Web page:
What: Bar Petite

Where: 5 King Street, Newcastle

Prices: Bar snacks, $3 to $8; small plates, $14 to $18; large plates, $22 to $35; cheese, $10 each

Chef: Tony Harrison

Wines: 31 by the glass (out of 34 bottles); good selection with an emphasis on Hunter and French wines as well as other Australian, NZ and Italian

Hours: Monday to Thursday, noon to 11pm; Friday and Saturday, noon to midnight; Sunday noon to 10pm

Vegetarian: Two bar snacks, two small plates, one large plate (if you leave off the pork bites), cheeses

Bookings: 49293033

Bottom line: Two snacks, two small plates, one large plate and cheese, about $80 without drinks

A revisit was overdue. The short life of this popular bar has seen several necessary changes. It’s still a funky blend of your favourite aunt’s living room and somewhere you might expect Graham Greene or Somerset Maugham anti-heroes lurking for a clandestine rendezvous.

The owner and chef are new; you can now get a coffee, and the list of cocktails and wines has increased. I am just a tad concerned that it’s so empty on a recent Tuesday evening.

The bar selection (available noon-2.30pm and 5pm until late) is short and includes simple toasted sourdough, olive oil and a balsamic reduction, crisply battered onion rings with smoked paprika mayo, Port Stephens oysters (vinaigrette or natural with lime), ham and potato croquettes and white anchovies with tomato ragout on toast.

If your only acquaintance with anchovies is with the excessively salty, hairy strips that need a massive soaking before you can even consider using them, white anchovies will be a pleasant surprise. These are supple and sweet and match so well with the tomato, onion and caper ragout. Add good sourdough toast and you have an excellent snack.

The crusty coating on the rustic-looking croquettes (one each) confines an oozy, creamy, smoky Serrano ham and potato filling. They probably would have been fine on their own. There’s no real need for the smear of paprika-flecked mayonnaise.

With seven small plates (3-4 dishes per two guests suggested) and five large plates (1-2 plates per two guests) there’s enough to tempt a hungry diner to extend the snacks into a full meal. The house-prepared charcuterie platter boasts a duck liver mousse, a firm, well-seasoned, herb-flecked corn-fed chicken terrine, a wobbly suckling pork brawn and plenty of Melba toast to finish the lot.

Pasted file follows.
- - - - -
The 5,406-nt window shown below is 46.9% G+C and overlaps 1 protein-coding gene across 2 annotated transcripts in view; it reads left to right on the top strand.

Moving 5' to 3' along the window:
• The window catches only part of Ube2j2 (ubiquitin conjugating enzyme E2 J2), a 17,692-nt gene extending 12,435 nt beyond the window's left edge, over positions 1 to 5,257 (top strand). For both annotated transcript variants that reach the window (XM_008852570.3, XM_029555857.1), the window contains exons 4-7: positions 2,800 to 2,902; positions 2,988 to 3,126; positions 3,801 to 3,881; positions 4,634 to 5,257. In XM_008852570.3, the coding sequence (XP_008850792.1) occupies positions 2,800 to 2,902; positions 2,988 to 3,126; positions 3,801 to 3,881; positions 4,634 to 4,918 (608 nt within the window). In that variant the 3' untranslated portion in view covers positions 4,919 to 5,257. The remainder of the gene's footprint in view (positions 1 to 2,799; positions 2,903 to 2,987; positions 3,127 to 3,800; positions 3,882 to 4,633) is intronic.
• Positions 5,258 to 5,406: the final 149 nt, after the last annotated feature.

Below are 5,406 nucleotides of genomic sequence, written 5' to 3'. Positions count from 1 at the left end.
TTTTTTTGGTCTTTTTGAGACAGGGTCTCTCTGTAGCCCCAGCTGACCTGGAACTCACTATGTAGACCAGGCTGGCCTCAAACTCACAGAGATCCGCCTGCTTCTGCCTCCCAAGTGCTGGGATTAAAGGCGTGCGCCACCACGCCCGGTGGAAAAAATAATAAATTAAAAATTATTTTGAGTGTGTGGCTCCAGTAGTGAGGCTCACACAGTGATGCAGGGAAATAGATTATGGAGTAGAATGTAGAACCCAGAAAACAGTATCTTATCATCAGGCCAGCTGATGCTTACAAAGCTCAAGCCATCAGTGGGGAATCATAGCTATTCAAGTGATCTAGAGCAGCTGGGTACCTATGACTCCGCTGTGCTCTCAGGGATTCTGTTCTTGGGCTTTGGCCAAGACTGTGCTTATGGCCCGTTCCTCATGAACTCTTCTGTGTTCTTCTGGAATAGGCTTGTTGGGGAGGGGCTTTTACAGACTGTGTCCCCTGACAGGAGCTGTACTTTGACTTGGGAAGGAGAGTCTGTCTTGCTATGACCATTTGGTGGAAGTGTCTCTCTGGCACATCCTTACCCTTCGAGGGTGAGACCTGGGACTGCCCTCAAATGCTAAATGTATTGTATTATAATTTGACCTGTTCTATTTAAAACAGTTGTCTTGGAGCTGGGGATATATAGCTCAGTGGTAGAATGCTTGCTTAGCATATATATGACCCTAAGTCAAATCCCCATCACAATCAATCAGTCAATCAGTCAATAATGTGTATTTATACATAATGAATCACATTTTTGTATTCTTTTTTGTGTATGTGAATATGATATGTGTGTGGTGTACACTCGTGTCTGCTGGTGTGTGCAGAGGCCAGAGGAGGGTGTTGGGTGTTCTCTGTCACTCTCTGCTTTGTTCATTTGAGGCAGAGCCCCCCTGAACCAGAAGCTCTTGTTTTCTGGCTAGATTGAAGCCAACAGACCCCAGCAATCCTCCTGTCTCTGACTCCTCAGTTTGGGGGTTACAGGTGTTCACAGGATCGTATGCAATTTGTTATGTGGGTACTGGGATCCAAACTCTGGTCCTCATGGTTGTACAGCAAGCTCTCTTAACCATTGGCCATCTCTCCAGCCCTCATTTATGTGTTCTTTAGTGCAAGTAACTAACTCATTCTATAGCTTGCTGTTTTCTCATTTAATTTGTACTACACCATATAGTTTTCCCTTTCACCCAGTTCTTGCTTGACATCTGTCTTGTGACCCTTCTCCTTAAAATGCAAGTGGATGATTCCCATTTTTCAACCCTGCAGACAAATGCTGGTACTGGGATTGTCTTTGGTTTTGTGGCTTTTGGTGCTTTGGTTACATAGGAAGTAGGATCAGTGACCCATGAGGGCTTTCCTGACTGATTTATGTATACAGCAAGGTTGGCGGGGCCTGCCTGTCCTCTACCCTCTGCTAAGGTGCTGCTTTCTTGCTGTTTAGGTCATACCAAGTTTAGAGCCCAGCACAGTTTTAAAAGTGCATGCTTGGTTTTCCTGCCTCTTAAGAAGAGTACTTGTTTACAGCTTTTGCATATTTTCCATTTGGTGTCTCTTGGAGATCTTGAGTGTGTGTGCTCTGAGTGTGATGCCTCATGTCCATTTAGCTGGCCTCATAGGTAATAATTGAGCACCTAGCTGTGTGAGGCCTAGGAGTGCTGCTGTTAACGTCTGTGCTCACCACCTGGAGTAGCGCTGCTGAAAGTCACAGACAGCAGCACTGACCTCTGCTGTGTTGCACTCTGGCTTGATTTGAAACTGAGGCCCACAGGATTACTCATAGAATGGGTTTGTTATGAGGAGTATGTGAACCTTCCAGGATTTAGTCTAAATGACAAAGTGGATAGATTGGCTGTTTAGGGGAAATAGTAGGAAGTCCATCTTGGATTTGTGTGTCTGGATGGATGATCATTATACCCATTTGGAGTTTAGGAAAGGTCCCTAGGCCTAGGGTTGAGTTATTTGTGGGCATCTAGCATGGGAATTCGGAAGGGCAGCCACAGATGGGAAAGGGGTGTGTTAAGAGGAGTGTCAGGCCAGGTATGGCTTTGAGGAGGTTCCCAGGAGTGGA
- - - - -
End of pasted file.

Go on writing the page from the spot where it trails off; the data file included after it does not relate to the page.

We are four, so can easily handle another small plate. The roast shellfish sauce hiding four large, luscious prawns has an incredible depth of flavour which is only enhanced by the inclusion of zingy Sicilian capers. And there’s more of that good sourdough bread to soak up every last drop.

I’m a sucker for well-prepared beef cheeks so am disappointed when told the beef cheek, dark ale and mushroom pie is finished.

The slow-braised Moroccan lamb tagine with sourdough makes an adequate substitute even if I can’t find the promised roasted baby potatoes, and it could be a bit hotter. A couple of baked potato skins on top are a successful addition to the falling apart meat in the subtly spiced sauce.

No desserts, but there is an interesting selection of three cheeses, albeit imported. The Italian saporini – a soft white rind cow, sheep and goat’s milk cheese, and the Pyrenean bleu de Basque (soft sheep’s milk blue) – have been well handled and go down a treat with some house-made quince paste, marinated grapes and a generous quantity of bread.

Or you could just finish with a coffee and digestif from the bar.

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